We need to know the law of God if we would claim to know the grace of God. We need to know what God demands of us. The conclusion of knowing what God demands of us is understanding that we are sinners. We need to know that because we are sinners we are under a curse. Those under a curse deserve one thing: wrath. Those who deserve wrath deserve a place of wrath: Hell. We must understand these things, if we are to look for a Savior and be satisfied with Jesus as the only way.
What the Law Reveals
If you want to know the grace of God, you must know the Law of God. First of all our misery is described in the Law of God. The Law of God describes our status. We are aliens in a foreign land. That, in essence, is the message of the catechism.
Question Three of the Heidelberg Catechism asks: How do you come to know your misery?” The word misery means “alien”. How do you come to know that you are an alien? How do you come to know that you are outside of where you are supposed to be? You are foreigners in a foreign land. You are supposed to be somewhere, but you are not there. You are an alien. When you read the law of God your heart should be stricken. You should be able to say “I am not what I was created to be.” You are in misery. You are an alien. You are outside of where you need to be.
We are foreigners in a foreign land of our own doing. We inherited our sinful flesh through Adam. In addition, the Bible tells us our guilt increases day after day. Who goes to bed at night saying: “Well, I did a little bit better today. Today I was a little bit more perfect. Today I sinned a little bit less”?
No, we do not go to bed that way. We go to bed recalling as the Psalmist says “while you are on your beds, search your hearts”, and we remember our guilt.
We are in a foreign land of our own doing and we are not able to return by our own doing. Lord’s Day Two teaches us that we naturally hate God and our neighbor. We are prone to hate them. No creature can love God unless he is born again of God.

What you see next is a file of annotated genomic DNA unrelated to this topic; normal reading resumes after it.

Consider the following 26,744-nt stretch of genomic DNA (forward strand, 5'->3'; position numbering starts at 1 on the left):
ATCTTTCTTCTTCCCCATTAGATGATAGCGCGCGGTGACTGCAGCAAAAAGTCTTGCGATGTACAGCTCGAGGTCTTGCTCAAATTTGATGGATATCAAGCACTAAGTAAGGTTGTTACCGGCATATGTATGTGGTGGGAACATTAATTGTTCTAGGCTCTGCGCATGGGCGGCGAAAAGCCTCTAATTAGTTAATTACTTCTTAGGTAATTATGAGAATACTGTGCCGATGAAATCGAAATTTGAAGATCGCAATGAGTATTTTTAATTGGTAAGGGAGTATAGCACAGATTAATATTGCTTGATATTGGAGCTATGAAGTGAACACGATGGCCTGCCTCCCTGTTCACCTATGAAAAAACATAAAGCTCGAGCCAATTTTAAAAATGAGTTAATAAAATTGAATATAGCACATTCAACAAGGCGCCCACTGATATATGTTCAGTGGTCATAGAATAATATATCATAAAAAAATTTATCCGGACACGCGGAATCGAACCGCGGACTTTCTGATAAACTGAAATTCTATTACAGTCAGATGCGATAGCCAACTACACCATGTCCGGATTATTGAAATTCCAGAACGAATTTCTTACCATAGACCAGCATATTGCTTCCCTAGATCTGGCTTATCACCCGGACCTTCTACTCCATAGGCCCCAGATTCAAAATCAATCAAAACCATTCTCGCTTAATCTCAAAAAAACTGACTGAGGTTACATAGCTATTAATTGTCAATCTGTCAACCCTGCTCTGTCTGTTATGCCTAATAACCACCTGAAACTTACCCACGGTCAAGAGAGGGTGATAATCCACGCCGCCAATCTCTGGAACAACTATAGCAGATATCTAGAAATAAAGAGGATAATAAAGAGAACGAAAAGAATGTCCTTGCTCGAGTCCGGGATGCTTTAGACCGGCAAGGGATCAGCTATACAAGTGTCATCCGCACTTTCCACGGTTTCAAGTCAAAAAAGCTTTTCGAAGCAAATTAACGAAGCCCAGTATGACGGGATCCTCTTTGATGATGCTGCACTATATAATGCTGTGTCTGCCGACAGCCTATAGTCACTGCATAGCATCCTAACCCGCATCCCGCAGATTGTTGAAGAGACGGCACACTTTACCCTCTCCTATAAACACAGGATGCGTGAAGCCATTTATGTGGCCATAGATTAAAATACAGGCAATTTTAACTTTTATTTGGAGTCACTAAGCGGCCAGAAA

We are in this foreign land of our own doing. We are not able to return of our own doing, and we do not want to return. That’s the message of Romans 3. “There is none righteous; no, not one.” Paul goes on to tell us in Romans 3:9–18 that each part of our body—our tongues, our throats, our bodies—are filled with unrighteousness. We don’t want to come back to God.
The Law of God would have you see that you are accountable to God. We are under the law. When you read Romans 3:19 “Now we know that what things soever the law saith, it saith to them who are under the law”, you can ask yourself who is “under the law”. The very next phrase tells you exactly who is under the law because Paul writes “that every mouth may be stopped”. Who is under the law? Every mouth is under the law. Every mouth is to be stopped, so every person is under the law.
We are silenced because of the Law’s message. We sense our accountability to God and it reveals our failure to please God. Jesus said all the law is to be fulfilled. Not one jot, not one tittle will pass away until the law is fulfilled.
Jesus warns us, “Think not that I am come to destroy the Law or the Prophets. I am not come to destroy but to fulfill” (Matthew 5:17). Jesus came to see that the Law gets kept. Jesus goes on to take Old Testament commandments and explains them in a way that would make sure that they get kept not only outwardly but inwardly in the heart.
The Law reveals that we fail to please God. We fail to love Him, and Jesus would have us know that. By nature we hate God and our neighbor. In Romans 3:18 there is a summary of what Paul has to say about those who know their sin. “There is no fear of God before their eyes.”
Why the Law Was Given
To what end or purpose does God give the law? To reveal our sin so we will seek His grace. That’s the simple answer. To make man know his sin. Look at verse 20 again. “Therefore by the deeds of the law there shall no flesh be justified in his sight.” If you read the law, even if you understand the law, it is not going to help you be better. It is not going to help you live a perfect life.
The Law is going to help you understand that you cannot live a perfect life. You are doing wrong. Your outward sins, your direct disobedience, and your inward sins, your heart and mind sins, are all an offense to God. Man is to know his sin.
God has given you the law to make you know your sin. He has also given you the law so that once you know it, your mouth will be silent.